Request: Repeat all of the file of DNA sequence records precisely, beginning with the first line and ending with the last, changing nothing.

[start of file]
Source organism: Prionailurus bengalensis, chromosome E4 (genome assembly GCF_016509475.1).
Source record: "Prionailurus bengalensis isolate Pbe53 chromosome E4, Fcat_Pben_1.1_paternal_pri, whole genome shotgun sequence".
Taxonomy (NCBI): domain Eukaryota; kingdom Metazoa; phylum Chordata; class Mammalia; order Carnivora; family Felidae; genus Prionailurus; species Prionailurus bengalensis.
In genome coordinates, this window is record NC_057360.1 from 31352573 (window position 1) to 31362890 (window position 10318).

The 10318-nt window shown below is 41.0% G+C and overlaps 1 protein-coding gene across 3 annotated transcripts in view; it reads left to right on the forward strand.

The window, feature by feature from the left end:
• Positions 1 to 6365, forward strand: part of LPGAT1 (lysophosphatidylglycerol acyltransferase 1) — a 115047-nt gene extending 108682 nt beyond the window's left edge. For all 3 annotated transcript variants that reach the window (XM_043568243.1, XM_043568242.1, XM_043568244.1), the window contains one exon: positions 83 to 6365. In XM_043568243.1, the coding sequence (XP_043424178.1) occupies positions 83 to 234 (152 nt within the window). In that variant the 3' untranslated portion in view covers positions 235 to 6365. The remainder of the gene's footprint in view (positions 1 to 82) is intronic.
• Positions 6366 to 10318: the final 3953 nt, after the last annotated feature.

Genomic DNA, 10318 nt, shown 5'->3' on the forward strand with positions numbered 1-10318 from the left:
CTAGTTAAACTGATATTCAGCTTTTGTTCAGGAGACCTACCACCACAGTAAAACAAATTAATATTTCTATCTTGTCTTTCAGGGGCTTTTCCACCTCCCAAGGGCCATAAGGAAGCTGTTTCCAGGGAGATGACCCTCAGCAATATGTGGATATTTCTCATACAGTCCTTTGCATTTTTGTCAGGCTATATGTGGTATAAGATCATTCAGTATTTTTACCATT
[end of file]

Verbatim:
Source organism: Prionailurus bengalensis, chromosome E4 (genome assembly GCF_016509475.1).
Source record: "Prionailurus bengalensis isolate Pbe53 chromosome E4, Fcat_Pben_1.1_paternal_pri, whole genome shotgun sequence".
Taxonomy (NCBI): domain Eukaryota; kingdom Metazoa; phylum Chordata; class Mammalia; order Carnivora; family Felidae; genus Prionailurus; species Prionailurus bengalensis.
In genome coordinates, this window is record NC_057360.1 from 31352573 (window position 1) to 31362890 (window position 10318).

The 10318-nt window shown below is 41.0% G+C and overlaps 1 protein-coding gene across 3 annotated transcripts in view; it reads left to right on the forward strand.

The window, feature by feature from the left end:
• Positions 1 to 6365, forward strand: part of LPGAT1 (lysophosphatidylglycerol acyltransferase 1) — a 115047-nt gene extending 108682 nt beyond the window's left edge. For all 3 annotated transcript variants that reach the window (XM_043568243.1, XM_043568242.1, XM_043568244.1), the window contains one exon: positions 83 to 6365. In XM_043568243.1, the coding sequence (XP_043424178.1) occupies positions 83 to 234 (152 nt within the window). In that variant the 3' untranslated portion in view covers positions 235 to 6365. The remainder of the gene's footprint in view (positions 1 to 82) is intronic.
• Positions 6366 to 10318: the final 3953 nt, after the last annotated feature.

Genomic DNA, 10318 nt, shown 5'->3' on the forward strand with positions numbered 1-10318 from the left:
CTAGTTAAACTGATATTCAGCTTTTGTTCAGGAGACCTACCACCACAGTAAAACAAATTAATATTTCTATCTTGTCTTTCAGGGGCTTTTCCACCTCCCAAGGGCCATAAGGAAGCTGTTTCCAGGGAGATGACCCTCAGCAATATGTGGATATTTCTCATACAGTCCTTTGCATTTTTGTCAGGCTATATGTGGTATAAGATCATTCAGTATTTTTACCATT